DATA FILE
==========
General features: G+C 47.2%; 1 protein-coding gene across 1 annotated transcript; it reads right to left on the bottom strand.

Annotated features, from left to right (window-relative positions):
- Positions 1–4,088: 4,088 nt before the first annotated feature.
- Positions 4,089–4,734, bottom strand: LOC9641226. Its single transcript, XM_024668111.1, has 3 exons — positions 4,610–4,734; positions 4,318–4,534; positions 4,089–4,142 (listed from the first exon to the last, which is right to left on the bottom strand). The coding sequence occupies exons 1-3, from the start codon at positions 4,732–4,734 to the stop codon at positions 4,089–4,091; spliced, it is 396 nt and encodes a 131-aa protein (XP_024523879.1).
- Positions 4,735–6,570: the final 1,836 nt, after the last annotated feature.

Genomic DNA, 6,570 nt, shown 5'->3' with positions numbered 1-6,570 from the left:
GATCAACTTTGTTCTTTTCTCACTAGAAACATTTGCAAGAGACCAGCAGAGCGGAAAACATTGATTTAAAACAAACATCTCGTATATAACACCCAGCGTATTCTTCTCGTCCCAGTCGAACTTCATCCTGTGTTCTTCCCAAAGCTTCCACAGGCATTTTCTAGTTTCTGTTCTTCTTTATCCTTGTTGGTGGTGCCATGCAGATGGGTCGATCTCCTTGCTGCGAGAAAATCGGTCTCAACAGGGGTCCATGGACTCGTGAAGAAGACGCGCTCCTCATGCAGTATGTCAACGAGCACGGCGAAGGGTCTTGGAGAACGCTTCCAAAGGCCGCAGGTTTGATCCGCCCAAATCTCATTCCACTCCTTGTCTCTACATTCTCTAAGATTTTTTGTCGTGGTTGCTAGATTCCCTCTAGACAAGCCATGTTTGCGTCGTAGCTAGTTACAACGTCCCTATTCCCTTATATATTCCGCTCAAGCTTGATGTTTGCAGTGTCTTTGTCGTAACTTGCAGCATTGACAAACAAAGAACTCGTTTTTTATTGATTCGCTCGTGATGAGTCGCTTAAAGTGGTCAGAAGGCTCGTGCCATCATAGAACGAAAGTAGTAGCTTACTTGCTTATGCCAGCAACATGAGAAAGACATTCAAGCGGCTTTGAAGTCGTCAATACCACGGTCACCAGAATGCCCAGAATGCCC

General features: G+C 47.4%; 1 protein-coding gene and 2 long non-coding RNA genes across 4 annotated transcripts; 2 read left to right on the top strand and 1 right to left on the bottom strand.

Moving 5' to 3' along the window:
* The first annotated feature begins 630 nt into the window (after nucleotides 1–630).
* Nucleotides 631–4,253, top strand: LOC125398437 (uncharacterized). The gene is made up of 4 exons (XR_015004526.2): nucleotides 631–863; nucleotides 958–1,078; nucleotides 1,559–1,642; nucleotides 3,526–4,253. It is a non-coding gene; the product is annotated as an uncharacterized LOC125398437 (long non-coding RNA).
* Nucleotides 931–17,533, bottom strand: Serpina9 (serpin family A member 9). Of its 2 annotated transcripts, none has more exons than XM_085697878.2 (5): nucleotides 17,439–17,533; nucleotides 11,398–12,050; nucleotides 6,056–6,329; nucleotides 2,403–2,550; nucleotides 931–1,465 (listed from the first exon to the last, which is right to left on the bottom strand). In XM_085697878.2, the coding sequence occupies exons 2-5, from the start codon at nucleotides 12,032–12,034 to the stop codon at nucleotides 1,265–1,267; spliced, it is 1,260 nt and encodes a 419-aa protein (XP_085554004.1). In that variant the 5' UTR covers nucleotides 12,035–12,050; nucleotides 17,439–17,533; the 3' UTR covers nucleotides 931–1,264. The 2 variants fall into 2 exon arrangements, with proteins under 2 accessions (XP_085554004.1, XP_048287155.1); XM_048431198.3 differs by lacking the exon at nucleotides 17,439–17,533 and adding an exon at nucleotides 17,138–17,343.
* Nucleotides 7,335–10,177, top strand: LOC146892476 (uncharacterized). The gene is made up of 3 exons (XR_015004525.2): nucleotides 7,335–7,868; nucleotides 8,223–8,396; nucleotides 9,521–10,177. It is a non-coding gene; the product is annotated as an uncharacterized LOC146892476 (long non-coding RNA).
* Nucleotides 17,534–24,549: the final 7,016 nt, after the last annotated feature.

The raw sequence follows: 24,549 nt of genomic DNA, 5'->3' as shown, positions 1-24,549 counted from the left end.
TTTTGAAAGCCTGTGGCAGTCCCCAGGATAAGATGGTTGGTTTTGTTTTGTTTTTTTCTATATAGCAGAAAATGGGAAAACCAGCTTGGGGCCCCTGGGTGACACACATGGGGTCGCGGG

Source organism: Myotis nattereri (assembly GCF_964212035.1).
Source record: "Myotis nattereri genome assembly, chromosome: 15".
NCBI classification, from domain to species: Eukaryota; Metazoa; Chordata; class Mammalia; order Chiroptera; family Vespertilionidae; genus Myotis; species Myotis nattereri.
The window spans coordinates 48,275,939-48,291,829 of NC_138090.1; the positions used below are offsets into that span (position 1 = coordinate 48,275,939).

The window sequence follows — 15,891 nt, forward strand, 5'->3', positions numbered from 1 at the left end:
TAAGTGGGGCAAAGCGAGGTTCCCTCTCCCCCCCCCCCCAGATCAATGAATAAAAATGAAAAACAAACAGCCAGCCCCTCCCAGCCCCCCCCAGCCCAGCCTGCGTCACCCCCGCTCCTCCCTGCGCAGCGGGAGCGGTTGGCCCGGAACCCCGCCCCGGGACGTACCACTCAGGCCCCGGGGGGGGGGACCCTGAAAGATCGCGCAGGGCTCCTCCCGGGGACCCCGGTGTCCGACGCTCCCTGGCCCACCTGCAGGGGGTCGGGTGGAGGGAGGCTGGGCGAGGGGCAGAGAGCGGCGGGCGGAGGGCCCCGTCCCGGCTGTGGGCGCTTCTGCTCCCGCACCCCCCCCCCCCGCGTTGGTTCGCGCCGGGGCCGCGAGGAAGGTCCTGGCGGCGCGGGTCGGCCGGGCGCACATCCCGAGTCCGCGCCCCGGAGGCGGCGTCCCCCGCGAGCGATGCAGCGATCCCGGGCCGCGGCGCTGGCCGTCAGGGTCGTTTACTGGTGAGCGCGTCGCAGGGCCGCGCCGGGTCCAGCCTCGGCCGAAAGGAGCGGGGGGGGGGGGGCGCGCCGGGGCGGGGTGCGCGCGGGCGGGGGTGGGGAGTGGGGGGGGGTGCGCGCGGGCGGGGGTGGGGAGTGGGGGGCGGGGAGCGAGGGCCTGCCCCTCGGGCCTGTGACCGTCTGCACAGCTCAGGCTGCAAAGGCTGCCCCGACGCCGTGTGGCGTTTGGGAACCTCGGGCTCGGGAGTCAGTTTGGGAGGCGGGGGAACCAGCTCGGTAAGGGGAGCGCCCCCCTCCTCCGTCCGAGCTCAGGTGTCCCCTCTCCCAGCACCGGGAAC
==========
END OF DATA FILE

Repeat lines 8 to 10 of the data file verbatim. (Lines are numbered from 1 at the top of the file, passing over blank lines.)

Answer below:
General features: G+C 47.4%; 1 protein-coding gene and 2 long non-coding RNA genes across 4 annotated transcripts; 2 read left to right on the top strand and 1 right to left on the bottom strand.

Moving 5' to 3' along the window:
* The first annotated feature begins 630 nt into the window (after nucleotides 1–630).